The fallout of the local government elections continues as a political crisis. The anti-Muslim violence, the no-confidence motion and its defeat are the latest manifestations of a government that is finding it hard to govern. Amid the manoeuvring of political forces and the blame game within the Government, there is also a slow recognition of the economic problems that led to the anti-government vote in February. In the North, a similar anti-incumbent vote against the TNA, has fractured the Tamil electorate, and is also slowly bringing to the fore day to day economic issues, long ignored by Tamil politics during the war decades, and in post-war years. While the political discourse, both in the South and the North, shifts toward addressing economic concerns of the people, there is little clarity on the underlying causes of these economic problems.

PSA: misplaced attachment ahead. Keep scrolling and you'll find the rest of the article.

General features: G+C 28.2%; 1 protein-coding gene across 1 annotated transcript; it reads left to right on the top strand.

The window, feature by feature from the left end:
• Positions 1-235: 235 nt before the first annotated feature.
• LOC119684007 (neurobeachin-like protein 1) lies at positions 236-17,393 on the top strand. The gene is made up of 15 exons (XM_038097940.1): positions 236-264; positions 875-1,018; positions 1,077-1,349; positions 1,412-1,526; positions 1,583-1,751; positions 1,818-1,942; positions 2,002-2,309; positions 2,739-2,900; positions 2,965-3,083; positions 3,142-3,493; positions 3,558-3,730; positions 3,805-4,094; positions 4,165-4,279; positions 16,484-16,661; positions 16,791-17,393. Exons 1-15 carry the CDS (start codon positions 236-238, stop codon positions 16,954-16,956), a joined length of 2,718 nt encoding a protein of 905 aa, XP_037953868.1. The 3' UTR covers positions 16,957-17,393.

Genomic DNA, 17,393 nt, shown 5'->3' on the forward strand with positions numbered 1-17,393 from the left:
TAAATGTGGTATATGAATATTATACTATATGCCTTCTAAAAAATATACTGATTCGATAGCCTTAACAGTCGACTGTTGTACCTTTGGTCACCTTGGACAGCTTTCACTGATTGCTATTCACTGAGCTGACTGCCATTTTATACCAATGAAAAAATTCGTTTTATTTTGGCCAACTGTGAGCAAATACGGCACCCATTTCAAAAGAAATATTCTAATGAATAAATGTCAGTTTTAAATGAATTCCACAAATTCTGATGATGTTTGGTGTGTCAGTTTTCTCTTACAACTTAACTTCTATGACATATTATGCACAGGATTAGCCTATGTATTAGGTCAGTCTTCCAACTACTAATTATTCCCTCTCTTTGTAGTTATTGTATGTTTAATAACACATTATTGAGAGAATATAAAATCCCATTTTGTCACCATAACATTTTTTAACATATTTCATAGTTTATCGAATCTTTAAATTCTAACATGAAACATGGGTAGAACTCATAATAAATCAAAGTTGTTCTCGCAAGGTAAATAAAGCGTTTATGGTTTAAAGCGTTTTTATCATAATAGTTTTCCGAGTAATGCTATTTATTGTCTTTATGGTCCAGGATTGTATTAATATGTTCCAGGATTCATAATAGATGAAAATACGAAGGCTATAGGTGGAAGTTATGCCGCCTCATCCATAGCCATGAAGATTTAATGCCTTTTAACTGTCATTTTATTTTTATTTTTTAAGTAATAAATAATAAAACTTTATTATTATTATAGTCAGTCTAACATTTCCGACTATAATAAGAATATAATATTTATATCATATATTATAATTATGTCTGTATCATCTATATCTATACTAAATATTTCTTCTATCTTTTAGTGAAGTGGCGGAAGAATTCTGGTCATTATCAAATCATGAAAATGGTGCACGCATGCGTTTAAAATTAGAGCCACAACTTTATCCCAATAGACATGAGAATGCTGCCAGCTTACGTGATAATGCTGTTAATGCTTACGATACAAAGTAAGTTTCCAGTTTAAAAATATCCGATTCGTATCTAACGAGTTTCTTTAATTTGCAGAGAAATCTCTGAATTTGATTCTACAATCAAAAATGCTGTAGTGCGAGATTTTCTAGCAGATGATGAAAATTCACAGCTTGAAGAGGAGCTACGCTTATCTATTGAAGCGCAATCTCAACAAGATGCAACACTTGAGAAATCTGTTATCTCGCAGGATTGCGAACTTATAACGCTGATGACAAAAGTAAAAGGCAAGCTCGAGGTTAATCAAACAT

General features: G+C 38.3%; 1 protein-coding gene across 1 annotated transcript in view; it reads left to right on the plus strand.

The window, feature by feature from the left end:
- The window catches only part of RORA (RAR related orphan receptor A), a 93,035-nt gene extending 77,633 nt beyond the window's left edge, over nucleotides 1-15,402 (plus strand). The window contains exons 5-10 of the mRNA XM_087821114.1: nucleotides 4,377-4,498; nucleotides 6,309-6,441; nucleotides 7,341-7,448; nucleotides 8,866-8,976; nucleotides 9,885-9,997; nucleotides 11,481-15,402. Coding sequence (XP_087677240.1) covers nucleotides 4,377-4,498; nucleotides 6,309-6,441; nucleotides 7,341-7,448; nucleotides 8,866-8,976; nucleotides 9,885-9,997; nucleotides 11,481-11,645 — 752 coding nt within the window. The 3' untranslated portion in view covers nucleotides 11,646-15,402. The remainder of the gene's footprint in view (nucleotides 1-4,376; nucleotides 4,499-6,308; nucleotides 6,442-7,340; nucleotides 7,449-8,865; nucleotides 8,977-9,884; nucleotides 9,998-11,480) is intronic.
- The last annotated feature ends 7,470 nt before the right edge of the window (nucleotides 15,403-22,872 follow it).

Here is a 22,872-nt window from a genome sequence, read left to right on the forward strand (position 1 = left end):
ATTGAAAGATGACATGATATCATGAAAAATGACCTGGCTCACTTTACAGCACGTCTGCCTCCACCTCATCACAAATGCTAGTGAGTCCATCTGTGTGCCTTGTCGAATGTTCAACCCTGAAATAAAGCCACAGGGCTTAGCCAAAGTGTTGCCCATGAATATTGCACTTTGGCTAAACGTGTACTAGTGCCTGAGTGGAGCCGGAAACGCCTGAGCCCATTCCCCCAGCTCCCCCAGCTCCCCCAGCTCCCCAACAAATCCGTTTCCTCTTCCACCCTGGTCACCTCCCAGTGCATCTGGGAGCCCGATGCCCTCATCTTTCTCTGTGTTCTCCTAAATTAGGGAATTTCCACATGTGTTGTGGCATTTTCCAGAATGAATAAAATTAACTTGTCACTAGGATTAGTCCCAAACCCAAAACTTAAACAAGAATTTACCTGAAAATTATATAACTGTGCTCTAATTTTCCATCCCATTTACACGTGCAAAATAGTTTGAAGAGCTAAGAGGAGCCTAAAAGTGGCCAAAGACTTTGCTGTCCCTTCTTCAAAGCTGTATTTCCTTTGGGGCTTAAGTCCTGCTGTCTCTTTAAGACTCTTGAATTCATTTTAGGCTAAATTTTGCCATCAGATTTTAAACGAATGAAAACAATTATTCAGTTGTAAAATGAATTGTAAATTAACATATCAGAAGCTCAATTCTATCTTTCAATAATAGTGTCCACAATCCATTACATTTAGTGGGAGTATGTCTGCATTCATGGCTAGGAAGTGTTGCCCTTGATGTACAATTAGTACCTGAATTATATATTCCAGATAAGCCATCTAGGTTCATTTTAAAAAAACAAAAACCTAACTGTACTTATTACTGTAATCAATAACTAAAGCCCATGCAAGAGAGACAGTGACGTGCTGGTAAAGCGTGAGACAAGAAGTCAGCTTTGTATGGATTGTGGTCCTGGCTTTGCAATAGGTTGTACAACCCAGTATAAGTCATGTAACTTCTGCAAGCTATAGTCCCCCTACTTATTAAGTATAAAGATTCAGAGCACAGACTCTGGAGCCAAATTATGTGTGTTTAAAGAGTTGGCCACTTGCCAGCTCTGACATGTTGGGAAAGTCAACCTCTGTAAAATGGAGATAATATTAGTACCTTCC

Is the economic disenchantment among the citizenry about the State’s failure to deliver development initiatives? The cutting back of subsidies? The lack of measures to address the rising cost of living? Or neglect of the regions devastated by the long drought? While these concerns, I am sure, played a role in the election outcome, here I want to address the structural changes in the economy that are contributing to the mounting social and economic frustrations of the people. Such structural changes themselves are varied, from uneven development between Colombo and the rest of the country, the urban-rural divide, and the increasing social exclusion of marginalised sections of society. In this article, I focus on the issue of inequality, largely ignored in economic policies and even economic debates in Sri Lanka.
In recent years, there has been mounting interest in questions of wealth and income inequality around the world. While social and economic analyses of capitalist development have for long proposed theories of inequality, the current wave of interest in questions of inequality has emerged alongside evidence from several far reaching empirical studies. Such research has looked at both inequality between countries and inequality within countries.